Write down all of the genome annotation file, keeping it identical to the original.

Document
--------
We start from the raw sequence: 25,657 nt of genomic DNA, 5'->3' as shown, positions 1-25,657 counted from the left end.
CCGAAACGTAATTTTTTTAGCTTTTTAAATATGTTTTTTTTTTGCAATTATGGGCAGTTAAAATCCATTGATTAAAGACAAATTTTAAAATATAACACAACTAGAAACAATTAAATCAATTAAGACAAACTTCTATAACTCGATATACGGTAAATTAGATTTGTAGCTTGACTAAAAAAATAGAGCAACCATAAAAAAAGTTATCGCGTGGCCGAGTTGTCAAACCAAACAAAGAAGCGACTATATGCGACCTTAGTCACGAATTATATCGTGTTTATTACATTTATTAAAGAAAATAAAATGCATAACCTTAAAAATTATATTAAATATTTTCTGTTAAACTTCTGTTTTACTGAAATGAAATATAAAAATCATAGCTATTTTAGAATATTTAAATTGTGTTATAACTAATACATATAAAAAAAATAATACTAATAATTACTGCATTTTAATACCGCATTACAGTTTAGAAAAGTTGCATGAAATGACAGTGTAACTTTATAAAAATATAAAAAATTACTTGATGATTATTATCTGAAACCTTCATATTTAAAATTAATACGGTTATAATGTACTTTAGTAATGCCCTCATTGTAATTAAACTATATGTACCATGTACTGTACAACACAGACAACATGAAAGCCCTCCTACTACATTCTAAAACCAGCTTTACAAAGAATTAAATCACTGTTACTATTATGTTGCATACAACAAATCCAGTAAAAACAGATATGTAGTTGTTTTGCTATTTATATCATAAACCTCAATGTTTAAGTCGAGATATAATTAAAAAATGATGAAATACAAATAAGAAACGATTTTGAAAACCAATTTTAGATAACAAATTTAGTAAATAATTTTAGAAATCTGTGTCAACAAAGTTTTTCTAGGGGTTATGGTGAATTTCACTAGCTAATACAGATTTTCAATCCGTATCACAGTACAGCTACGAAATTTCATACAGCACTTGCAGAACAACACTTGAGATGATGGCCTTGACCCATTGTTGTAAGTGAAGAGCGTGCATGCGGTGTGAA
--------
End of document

We start from the raw sequence: 25,657 nt of genomic DNA, 5'->3' as shown, positions 1-25,657 counted from the left end.
CCGAAACGTAATTTTTTTAGCTTTTTAAATATGTTTTTTTTTTGCAATTATGGGCAGTTAAAATCCATTGATTAAAGACAAATTTTAAAATATAACACAACTAGAAACAATTAAATCAATTAAGACAAACTTCTATAACTCGATATACGGTAAATTAGATTTGTAGCTTGACTAAAAAAATAGAGCAACCATAAAAAAAGTTATCGCGTGGCCGAGTTGTCAAACCAAACAAAGAAGCGACTATATGCGACCTTAGTCACGAATTATATCGTGTTTATTACATTTATTAAAGAAAATAAAATGCATAACCTTAAAAATTATATTAAATATTTTCTGTTAAACTTCTGTTTTACTGAAATGAAATATAAAAATCATAGCTATTTTAGAATATTTAAATTGTGTTATAACTAATACATATAAAAAAAATAATACTAATAATTACTGCATTTTAATACCGCATTACAGTTTAGAAAAGTTGCATGAAATGACAGTGTAACTTTATAAAAATATAAAAAATTACTTGATGATTATTATCTGAAACCTTCATATTTAAAATTAATACGGTTATAATGTACTTTAGTAATGCCCTCATTGTAATTAAACTATATGTACCATGTACTGTACAACACAGACAACATGAAAGCCCTCCTACTACATTCTAAAACCAGCTTTACAAAGAATTAAATCACTGTTACTATTATGTTGCATACAACAAATCCAGTAAAAACAGATATGTAGTTGTTTTGCTATTTATATCATAAACCTCAATGTTTAAGTCGAGATATAATTAAAAAATGATGAAATACAAATAAGAAACGATTTTGAAAACCAATTTTAGATAACAAATTTAGTAAATAATTTTAGAAATCTGTGTCAACAAAGTTTTTCTAGGGGTTATGGTGAATTTCACTAGCTAATACAGATTTTCAATCCGTATCACAGTACAGCTACGAAATTTCATACAGCACTTGCAGAACAACACTTGAGATGATGGCCTTGACCCATTGTTGTAAGTGAAGAGCGTGCATGCGGTGTGAA